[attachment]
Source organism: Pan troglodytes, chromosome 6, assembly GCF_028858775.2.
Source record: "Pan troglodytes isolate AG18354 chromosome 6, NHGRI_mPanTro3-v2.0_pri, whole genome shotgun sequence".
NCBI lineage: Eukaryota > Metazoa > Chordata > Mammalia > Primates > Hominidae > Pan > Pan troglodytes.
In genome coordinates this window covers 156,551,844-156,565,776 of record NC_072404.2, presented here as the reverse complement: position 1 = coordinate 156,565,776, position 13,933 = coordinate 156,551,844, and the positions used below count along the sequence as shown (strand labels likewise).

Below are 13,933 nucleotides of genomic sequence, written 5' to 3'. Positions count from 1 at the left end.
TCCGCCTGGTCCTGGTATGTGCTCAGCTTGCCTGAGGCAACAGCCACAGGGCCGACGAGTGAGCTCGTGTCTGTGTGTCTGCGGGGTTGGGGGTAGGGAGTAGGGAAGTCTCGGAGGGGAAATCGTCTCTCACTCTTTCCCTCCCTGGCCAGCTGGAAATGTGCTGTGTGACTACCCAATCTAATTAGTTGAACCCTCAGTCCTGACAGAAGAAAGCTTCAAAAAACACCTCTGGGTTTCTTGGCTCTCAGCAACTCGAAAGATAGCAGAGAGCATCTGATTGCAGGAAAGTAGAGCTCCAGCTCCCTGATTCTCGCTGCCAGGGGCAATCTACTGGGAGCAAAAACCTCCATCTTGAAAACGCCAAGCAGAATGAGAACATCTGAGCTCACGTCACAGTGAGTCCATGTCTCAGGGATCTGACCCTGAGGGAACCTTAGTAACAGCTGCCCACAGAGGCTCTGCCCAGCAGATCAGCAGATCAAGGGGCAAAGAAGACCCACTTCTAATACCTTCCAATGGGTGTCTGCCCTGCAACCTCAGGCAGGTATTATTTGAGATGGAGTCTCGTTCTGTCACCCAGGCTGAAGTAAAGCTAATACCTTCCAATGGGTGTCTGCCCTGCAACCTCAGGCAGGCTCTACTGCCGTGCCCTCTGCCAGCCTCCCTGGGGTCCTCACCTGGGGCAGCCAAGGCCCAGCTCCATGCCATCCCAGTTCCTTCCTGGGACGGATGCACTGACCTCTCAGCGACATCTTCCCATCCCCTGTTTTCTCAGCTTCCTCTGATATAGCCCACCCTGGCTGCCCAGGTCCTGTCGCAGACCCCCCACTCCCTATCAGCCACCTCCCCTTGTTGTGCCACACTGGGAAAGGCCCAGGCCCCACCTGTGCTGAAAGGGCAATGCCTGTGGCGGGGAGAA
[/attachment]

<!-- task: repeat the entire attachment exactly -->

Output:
Source organism: Pan troglodytes, chromosome 6, assembly GCF_028858775.2.
Source record: "Pan troglodytes isolate AG18354 chromosome 6, NHGRI_mPanTro3-v2.0_pri, whole genome shotgun sequence".
NCBI lineage: Eukaryota > Metazoa > Chordata > Mammalia > Primates > Hominidae > Pan > Pan troglodytes.
In genome coordinates this window covers 156,551,844-156,565,776 of record NC_072404.2, presented here as the reverse complement: position 1 = coordinate 156,565,776, position 13,933 = coordinate 156,551,844, and the positions used below count along the sequence as shown (strand labels likewise).

Below are 13,933 nucleotides of genomic sequence, written 5' to 3'. Positions count from 1 at the left end.
TCCGCCTGGTCCTGGTATGTGCTCAGCTTGCCTGAGGCAACAGCCACAGGGCCGACGAGTGAGCTCGTGTCTGTGTGTCTGCGGGGTTGGGGGTAGGGAGTAGGGAAGTCTCGGAGGGGAAATCGTCTCTCACTCTTTCCCTCCCTGGCCAGCTGGAAATGTGCTGTGTGACTACCCAATCTAATTAGTTGAACCCTCAGTCCTGACAGAAGAAAGCTTCAAAAAACACCTCTGGGTTTCTTGGCTCTCAGCAACTCGAAAGATAGCAGAGAGCATCTGATTGCAGGAAAGTAGAGCTCCAGCTCCCTGATTCTCGCTGCCAGGGGCAATCTACTGGGAGCAAAAACCTCCATCTTGAAAACGCCAAGCAGAATGAGAACATCTGAGCTCACGTCACAGTGAGTCCATGTCTCAGGGATCTGACCCTGAGGGAACCTTAGTAACAGCTGCCCACAGAGGCTCTGCCCAGCAGATCAGCAGATCAAGGGGCAAAGAAGACCCACTTCTAATACCTTCCAATGGGTGTCTGCCCTGCAACCTCAGGCAGGTATTATTTGAGATGGAGTCTCGTTCTGTCACCCAGGCTGAAGTAAAGCTAATACCTTCCAATGGGTGTCTGCCCTGCAACCTCAGGCAGGCTCTACTGCCGTGCCCTCTGCCAGCCTCCCTGGGGTCCTCACCTGGGGCAGCCAAGGCCCAGCTCCATGCCATCCCAGTTCCTTCCTGGGACGGATGCACTGACCTCTCAGCGACATCTTCCCATCCCCTGTTTTCTCAGCTTCCTCTGATATAGCCCACCCTGGCTGCCCAGGTCCTGTCGCAGACCCCCCACTCCCTATCAGCCACCTCCCCTTGTTGTGCCACACTGGGAAAGGCCCAGGCCCCACCTGTGCTGAAAGGGCAATGCCTGTGGCGGGGAGAA